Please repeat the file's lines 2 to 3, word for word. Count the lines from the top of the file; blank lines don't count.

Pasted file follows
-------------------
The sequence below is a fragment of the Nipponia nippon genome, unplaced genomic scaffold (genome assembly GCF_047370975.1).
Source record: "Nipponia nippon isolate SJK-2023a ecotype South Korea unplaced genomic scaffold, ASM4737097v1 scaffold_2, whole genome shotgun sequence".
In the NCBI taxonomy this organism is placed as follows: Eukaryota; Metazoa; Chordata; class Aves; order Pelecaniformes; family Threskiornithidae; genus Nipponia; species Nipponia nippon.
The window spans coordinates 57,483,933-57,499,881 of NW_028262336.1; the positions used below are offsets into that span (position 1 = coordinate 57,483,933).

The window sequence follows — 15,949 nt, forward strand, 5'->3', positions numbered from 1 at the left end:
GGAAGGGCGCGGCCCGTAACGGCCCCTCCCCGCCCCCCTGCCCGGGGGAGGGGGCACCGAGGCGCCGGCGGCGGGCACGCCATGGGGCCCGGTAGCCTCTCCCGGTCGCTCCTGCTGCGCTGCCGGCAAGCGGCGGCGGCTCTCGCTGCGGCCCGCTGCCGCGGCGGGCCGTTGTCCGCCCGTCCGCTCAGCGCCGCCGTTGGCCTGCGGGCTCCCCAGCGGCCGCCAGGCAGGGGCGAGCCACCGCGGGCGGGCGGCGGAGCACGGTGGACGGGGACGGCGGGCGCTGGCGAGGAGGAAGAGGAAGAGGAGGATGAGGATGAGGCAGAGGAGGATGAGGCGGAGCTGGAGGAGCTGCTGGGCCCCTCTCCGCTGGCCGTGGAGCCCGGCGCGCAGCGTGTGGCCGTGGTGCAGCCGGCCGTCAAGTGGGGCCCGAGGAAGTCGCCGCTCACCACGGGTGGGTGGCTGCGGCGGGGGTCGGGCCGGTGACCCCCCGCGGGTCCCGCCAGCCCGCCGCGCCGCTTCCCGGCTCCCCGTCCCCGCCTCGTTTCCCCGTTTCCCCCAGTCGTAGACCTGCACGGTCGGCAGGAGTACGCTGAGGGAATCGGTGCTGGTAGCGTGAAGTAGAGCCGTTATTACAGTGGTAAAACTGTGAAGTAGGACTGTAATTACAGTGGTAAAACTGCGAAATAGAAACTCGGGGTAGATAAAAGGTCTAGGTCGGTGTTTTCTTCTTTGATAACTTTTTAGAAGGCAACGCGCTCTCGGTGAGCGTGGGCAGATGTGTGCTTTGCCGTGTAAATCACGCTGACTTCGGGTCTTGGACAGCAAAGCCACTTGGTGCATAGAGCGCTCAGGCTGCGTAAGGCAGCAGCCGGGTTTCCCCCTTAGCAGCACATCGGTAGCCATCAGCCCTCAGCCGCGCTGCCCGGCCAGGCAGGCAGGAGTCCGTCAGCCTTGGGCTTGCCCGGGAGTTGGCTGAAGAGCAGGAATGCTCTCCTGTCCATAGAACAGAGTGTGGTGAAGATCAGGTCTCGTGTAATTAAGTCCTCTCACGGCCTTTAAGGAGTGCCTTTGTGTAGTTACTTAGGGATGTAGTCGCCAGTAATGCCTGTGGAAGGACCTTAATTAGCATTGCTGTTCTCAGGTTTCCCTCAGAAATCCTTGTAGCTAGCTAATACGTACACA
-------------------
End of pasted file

Source record: "Nipponia nippon isolate SJK-2023a ecotype South Korea unplaced genomic scaffold, ASM4737097v1 scaffold_2, whole genome shotgun sequence".
In the NCBI taxonomy this organism is placed as follows: Eukaryota; Metazoa; Chordata; class Aves; order Pelecaniformes; family Threskiornithidae; genus Nipponia; species Nipponia nippon.